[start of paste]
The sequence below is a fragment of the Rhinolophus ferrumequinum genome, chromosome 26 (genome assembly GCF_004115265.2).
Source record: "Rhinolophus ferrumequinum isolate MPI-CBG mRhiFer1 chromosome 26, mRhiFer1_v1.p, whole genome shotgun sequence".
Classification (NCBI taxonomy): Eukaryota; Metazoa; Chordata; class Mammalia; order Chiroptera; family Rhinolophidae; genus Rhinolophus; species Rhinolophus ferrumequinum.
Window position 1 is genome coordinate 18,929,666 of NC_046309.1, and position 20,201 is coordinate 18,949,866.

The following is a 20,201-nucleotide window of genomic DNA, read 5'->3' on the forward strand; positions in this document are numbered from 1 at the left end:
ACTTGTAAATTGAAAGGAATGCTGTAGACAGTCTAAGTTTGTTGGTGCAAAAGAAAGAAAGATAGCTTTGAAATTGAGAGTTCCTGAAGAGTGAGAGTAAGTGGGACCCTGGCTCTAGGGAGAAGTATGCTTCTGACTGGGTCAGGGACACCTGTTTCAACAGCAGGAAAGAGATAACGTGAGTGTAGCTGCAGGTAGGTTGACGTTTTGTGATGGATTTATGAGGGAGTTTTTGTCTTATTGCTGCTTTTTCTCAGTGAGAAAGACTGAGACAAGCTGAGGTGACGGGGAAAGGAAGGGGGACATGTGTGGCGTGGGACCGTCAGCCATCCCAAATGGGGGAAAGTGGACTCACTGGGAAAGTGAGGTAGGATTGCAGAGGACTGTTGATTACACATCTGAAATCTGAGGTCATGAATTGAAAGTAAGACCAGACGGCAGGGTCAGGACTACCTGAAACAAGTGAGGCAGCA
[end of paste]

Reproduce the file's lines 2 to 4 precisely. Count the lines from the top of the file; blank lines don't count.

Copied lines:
Source record: "Rhinolophus ferrumequinum isolate MPI-CBG mRhiFer1 chromosome 26, mRhiFer1_v1.p, whole genome shotgun sequence".
Classification (NCBI taxonomy): Eukaryota; Metazoa; Chordata; class Mammalia; order Chiroptera; family Rhinolophidae; genus Rhinolophus; species Rhinolophus ferrumequinum.
Window position 1 is genome coordinate 18,929,666 of NC_046309.1, and position 20,201 is coordinate 18,949,866.